Lex Testamentaria: or, A Compendious System of All the Laws of England, as Well Before the Statute of Henry VIII. as Since, Concerning Last Wills and Testaments

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by William Nelson

Lex Testamentaria
NelsonLexTestamentaria1728.jpg

Title page from Lex Testamentaria, George Wythe Collection, Wolf Law Library, College of William & Mary.

Author William Nelson
Editor {{{editor}}}
Translator {{{trans}}}
Published London, In the Savoy: Printed by E. and R. Gosling for Joell Stephens
Date 1728
Edition Second, with many corrections and additions
Language English
Volumes {{{set}}} volume set
Pages [12], 578, [12]
Desc. 8vo (20 cm.)
Location Shelf F-3
  [[Shelf {{{shelf2}}}]]

William Nelson (b. 1652-3) was admitted to the Middle Temple in 1673 and called to the bar in 1684. Nelson became a successful practtioner in the Chancery Court and a prolific legal writer, known more for his "considerable legal learning" than his accuracy.[1] His numerous works include Office and Authority of a Justice of the Peace (1704), Rights of the Clergy of Great Britain (1709), Lex Testamentaria (1714), Law of Evidence and Reports of Special Cases in the Court of Chancery (1717), and a three-volume Abridgment of the Common Law (1725-26).

Lex Testamentaria: or, A Compendious System of All the Laws of England was among the first texts on English laws of evidence pertaining to probate. Unfortunately, it "digested the cases without attempting to extract underlying principles."[2] Nevertheless, it was republished twice, in 1724 and 1728, both "second" editions.[3]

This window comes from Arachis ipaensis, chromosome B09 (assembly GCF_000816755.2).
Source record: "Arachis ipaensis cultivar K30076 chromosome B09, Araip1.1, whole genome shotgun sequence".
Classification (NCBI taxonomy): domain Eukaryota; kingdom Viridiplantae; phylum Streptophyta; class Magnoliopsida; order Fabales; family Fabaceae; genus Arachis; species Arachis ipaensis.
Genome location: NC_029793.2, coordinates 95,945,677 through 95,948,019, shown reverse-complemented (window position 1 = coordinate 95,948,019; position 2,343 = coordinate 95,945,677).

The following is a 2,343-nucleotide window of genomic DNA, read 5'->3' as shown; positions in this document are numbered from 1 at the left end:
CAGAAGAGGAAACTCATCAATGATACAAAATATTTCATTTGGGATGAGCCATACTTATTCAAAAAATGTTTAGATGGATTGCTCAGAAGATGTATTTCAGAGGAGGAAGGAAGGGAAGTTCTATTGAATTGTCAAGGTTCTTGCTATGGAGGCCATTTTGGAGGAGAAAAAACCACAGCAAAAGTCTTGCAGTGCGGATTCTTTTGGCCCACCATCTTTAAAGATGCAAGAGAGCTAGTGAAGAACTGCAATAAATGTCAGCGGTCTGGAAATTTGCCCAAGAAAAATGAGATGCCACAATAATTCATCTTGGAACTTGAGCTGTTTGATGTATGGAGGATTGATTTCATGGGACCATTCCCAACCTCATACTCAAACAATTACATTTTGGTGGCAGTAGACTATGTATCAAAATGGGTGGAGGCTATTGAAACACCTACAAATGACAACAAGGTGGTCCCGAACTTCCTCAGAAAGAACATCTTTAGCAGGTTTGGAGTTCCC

Evidence for Inclusion in Wythe's Library

Listed in the Jefferson Inventory of Wythe's Library as Nelson's letters testamentary. 8vo. This was one of the titles kept by Thomas Jefferson. Jefferson may have sold it the Library of Congress in 1815. Both George Wythe's Library[4] on LibraryThing and the Brown Bibliography[5] list the 1728 edition published in London based on the Jefferson copy at the Library of Congress.[6] While the copy still exists, it includes no definitive ties to Wythe. It does include the signature "Tho. Juckes" on the title page. The Wolf Law Library followed the suggestions of Brown and LibraryThing and purchased a copy of the 1728 edition.

Description of the Wolf Law Library's copy

Bound in contemporary calf with blind frames to boards, rebacked retaining spines with raised bands and lettering pieces. Title page signed "Geo: Hayward, Bot. of Wm. Goldsborough 1763," "Wm. Goldsborough 1734" and "<illegible> 1704." Purchased from The Lawbook Exchange, Ltd.

Images of the library's copy of this book are available on Flickr. View the record for this book in William & Mary's online catalog.

Full text

See also

References

  1. N. G. Jones, "Nelson, William (b. 1652/3)" Oxford Dictionary of National Biography (Oxford University Press, 2004- ), accessed November 11, 2013.
  2. Ibid.
  3. Leslie F. Maxwell, A Bibliography of English Law from 1651 to 1800 (Sweet & Maxwell's Complete Law Book Catalogue, v.2) (London: Sweet & Maxwell, Limited, 1931), 159.
  4. LibraryThing, s. v. "Member: George Wythe", accessed on November 19, 2013.
  5. Bennie Brown, "The Library of George Wythe of Williamsburg and Richmond," (unpublished manuscript, May, 2012) Microsoft Word file. Earlier edition available at: https://digitalarchive.wm.edu/handle/10288/13433
  6. E. Millicent Sowerby, Catalogue of the Library of Thomas Jefferson, (Washington, D.C.: The Library of Congress, 1952-1959), 2:382 [no.2152].